The Telephone, a Telegraphic Alarm.
from Journal of the Franklin Institute (1855)
[p.91] In consequence of the curious and very important experiments on Phonic Signals recorded by Mr. Cresson in the Number for December, 1854, we take from the pages of the London Illustrated News, 1844, the following description of a very neat, compact, and, we do not doubt, efficient instrument for producing sounds, when a steam whistle cannot be used. Editor.
Amongst the many valuable inventions recently laid before the Lords of the Admiralty, that of the “Telephone, or Marine Alarm and Signal Trumpet,” by Captain J. N. Taylor, R.N., is, perhaps, one of the most important; its objects being to convey sound signals to vessels at sea, or in harbor; to transmit orders to and from forts and ships; to prevent collisions at sea, or on railroads; to transmit orders on the field of battle, from position to position, as an auxiliary to the duties of the aide-decamp, or orderly, who frequently rides with important despatches in the face of an enemy in great haste and imminent risk ; to inform engine stations in case of fire ; for alarms in dock-yards, &c.; and as a means of communication between the palaces and halls of the nobility and gentry, &c.
The principle of the Telephone is one of musical accord, composed of four alternate notes, given out separately, played like those of the cornet, and prolonged whilst the finger remains on the note. The instrument is formed of a chamber, into which air is compressed through three or more alternate pumps, which are moved by a corresponding number of cranks, set in motion by a winch ; and of a set of piston keys, with valved apertures, giving free egress to the compressed air, which, in its passage, acts upon a series of metallic springs, and produces the required sounds through four pipes or trumpets.
[p.92] The Indicator.—The Indicator, or Signal Tell-Tale, to be placed on the Telephone Drum, to denote the signals made, is composed of 16 holes, in four parallel lines, and numbered at the top 1, 2, 3, 4. The first number made is to be indicated by a peg, placed under the required figure, in the first horizontal column, colored red; the second number in the white; the third in the blue; and the fourth in the yellow line, observing that only one peg is to be placed in the same horizontal row of holes. The Telephone gamut notes are arranged for numbers either by the public or private key. The alternate notes of the gamut C, E, G, C, being denoted by 1, 2, 3, 4.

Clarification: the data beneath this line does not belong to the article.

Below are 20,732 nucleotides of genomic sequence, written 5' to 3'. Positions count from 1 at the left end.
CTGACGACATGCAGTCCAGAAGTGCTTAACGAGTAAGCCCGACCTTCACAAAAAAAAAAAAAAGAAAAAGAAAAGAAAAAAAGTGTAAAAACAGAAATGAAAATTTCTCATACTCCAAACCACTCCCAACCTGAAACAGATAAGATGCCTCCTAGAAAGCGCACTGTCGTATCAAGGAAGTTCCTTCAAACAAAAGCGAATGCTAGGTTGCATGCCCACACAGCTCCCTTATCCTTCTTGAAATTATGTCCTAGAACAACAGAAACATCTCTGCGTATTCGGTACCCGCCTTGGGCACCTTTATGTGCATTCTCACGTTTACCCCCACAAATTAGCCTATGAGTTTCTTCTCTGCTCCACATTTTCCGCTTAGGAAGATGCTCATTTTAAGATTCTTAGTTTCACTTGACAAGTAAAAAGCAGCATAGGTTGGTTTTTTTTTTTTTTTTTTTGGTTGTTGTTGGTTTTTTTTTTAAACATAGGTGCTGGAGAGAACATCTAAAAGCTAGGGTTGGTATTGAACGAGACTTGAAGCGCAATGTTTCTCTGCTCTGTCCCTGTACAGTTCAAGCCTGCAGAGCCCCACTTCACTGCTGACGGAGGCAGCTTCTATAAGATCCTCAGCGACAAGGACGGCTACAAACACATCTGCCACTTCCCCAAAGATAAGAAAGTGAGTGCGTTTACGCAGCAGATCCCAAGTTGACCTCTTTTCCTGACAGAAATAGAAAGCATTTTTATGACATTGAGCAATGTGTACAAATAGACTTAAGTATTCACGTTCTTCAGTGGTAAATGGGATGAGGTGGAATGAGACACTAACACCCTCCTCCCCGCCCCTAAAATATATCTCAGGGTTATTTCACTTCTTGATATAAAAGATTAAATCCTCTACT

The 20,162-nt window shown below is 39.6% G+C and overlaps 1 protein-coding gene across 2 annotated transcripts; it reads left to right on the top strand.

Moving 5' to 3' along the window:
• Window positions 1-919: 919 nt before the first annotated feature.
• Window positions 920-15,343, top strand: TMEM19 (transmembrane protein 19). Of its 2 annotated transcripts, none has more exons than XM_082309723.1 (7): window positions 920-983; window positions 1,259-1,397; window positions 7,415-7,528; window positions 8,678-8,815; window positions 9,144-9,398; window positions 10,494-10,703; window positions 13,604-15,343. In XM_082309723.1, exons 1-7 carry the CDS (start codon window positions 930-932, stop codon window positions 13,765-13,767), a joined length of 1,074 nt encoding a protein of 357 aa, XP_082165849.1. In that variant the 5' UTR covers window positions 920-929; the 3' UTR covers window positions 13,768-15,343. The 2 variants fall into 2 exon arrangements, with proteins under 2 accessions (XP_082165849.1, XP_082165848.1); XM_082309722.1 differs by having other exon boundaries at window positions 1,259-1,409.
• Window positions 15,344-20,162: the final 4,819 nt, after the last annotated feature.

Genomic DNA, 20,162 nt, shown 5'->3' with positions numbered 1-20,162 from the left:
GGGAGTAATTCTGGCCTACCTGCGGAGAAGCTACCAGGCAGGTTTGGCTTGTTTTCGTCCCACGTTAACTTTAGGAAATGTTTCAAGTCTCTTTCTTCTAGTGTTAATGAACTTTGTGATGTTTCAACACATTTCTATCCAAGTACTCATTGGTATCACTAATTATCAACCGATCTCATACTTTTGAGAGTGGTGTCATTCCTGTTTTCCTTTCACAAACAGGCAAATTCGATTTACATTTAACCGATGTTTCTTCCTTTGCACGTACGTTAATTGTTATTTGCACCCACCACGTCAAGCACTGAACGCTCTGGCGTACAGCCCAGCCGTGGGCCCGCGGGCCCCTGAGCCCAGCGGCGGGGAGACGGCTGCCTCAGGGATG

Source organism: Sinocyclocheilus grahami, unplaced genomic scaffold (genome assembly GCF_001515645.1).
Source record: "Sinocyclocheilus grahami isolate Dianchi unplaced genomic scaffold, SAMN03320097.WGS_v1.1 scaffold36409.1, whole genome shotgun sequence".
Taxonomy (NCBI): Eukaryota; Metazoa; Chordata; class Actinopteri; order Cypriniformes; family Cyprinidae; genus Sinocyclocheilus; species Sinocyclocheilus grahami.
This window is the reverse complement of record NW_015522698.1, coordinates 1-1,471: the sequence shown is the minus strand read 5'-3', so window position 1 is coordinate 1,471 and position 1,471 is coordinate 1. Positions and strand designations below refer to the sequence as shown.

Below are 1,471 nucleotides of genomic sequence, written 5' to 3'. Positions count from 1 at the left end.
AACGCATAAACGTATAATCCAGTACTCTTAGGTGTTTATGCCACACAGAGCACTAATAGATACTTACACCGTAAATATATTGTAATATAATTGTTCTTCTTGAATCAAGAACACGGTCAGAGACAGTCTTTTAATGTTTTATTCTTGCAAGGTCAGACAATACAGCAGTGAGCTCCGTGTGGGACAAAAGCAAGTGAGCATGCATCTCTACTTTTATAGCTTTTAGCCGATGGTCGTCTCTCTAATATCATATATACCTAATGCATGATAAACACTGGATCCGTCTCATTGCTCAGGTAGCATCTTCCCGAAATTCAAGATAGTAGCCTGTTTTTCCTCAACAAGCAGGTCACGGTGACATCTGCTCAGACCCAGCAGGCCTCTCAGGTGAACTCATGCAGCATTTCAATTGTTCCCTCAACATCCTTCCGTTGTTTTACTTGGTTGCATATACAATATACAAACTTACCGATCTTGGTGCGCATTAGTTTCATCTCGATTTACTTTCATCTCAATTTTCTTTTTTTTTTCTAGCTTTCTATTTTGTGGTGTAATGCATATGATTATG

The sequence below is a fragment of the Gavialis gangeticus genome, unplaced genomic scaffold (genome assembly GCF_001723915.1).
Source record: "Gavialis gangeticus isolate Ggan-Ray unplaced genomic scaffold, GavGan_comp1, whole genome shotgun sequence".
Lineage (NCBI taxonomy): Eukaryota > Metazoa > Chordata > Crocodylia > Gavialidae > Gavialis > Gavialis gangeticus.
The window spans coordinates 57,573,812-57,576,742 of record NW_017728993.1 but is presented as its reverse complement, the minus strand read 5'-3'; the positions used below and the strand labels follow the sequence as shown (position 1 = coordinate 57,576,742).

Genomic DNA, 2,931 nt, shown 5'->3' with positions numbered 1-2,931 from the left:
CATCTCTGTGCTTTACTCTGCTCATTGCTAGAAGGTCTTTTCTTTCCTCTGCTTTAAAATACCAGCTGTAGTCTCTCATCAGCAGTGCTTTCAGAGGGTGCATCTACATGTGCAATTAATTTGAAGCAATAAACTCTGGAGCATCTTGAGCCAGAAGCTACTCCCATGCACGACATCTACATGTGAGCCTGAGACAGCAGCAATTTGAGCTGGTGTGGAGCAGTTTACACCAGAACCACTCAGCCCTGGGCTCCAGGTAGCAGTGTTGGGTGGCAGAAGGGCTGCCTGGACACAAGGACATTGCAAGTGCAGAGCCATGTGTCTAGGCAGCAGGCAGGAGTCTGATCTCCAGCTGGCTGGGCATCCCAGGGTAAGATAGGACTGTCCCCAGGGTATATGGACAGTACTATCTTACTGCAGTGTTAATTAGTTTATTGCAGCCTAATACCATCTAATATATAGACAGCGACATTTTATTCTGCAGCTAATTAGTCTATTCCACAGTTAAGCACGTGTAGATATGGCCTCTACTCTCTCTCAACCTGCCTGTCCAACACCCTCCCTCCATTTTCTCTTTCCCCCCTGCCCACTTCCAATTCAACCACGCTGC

The Telephone Gamut.—The Telephone, No. 1, will convey signals four or five miles; and as a fleet sailing in three columns will not extend over more than three miles, it will be sufficient for the guidance of the whole fleet, in foggy weather, by night or day. For fixed stations, light-vessels, light-houses, preventive ports, &c., it is made the size of a large drum, with trumpet in accordance, and will convey signals in foggy weather six or eight miles; or by unscrewing the trumpet, and applying a parabolic phonic reflector to it, the sound will be conveyed to a much greater distance.
Ships or steamers passing each other, by giving the signals for “helm to port,” &c., &c., would prevent those dreadful collisions and loss of life which frequently occur, either from indecision, the thickness of the fog, or other causes.
As an alarm-instrument, to be used on light-vessels, light-houses, dangerous headlands, &c., the Telephone is most important, as it will be the means of preventing the great sacrifice of life and property, which so frequently takes place in foggy weather, from the lights being invisible. Vessels would also be directed by it to the pier or harbor, and the height of the tide for entering conveyed to those in the offing. On railroads, too, it is of great importance, as an instant signal for stopping the train, increasing the speed, or of the approach of another engine, may be given from the guard to the engineer.
Another advantage of the above instrument is, that it can be employed with a secret key, so that two persons in correspondence will understand the communication, while it remains unintelligible to others.
TELEPHONING AT SEA—THE WORD “TELEPHONE.”
from Electrical Engineer (1892)